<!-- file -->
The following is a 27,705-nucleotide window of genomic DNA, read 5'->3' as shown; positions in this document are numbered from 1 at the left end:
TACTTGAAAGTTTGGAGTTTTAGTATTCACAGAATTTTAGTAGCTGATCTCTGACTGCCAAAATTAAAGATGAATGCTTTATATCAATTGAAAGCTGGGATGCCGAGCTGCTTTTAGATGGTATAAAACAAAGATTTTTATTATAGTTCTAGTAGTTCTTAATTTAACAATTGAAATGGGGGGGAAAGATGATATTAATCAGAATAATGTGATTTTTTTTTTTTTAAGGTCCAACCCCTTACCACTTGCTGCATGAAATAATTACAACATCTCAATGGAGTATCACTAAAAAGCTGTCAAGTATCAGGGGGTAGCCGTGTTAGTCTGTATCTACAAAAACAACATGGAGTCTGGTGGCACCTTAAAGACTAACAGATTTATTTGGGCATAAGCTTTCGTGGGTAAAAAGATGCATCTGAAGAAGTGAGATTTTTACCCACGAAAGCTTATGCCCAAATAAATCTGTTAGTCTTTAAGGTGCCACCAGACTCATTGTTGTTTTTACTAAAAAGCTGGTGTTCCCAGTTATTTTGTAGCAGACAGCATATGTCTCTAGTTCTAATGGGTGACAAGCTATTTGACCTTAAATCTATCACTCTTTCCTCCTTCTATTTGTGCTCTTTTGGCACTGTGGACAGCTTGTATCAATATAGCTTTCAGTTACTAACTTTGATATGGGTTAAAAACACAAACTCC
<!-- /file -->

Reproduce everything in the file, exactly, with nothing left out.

The following is a 27,705-nucleotide window of genomic DNA, read 5'->3' as shown; positions in this document are numbered from 1 at the left end:
TACTTGAAAGTTTGGAGTTTTAGTATTCACAGAATTTTAGTAGCTGATCTCTGACTGCCAAAATTAAAGATGAATGCTTTATATCAATTGAAAGCTGGGATGCCGAGCTGCTTTTAGATGGTATAAAACAAAGATTTTTATTATAGTTCTAGTAGTTCTTAATTTAACAATTGAAATGGGGGGGAAAGATGATATTAATCAGAATAATGTGATTTTTTTTTTTTTAAGGTCCAACCCCTTACCACTTGCTGCATGAAATAATTACAACATCTCAATGGAGTATCACTAAAAAGCTGTCAAGTATCAGGGGGTAGCCGTGTTAGTCTGTATCTACAAAAACAACATGGAGTCTGGTGGCACCTTAAAGACTAACAGATTTATTTGGGCATAAGCTTTCGTGGGTAAAAAGATGCATCTGAAGAAGTGAGATTTTTACCCACGAAAGCTTATGCCCAAATAAATCTGTTAGTCTTTAAGGTGCCACCAGACTCATTGTTGTTTTTACTAAAAAGCTGGTGTTCCCAGTTATTTTGTAGCAGACAGCATATGTCTCTAGTTCTAATGGGTGACAAGCTATTTGACCTTAAATCTATCACTCTTTCCTCCTTCTATTTGTGCTCTTTTGGCACTGTGGACAGCTTGTATCAATATAGCTTTCAGTTACTAACTTTGATATGGGTTAAAAACACAAACTCC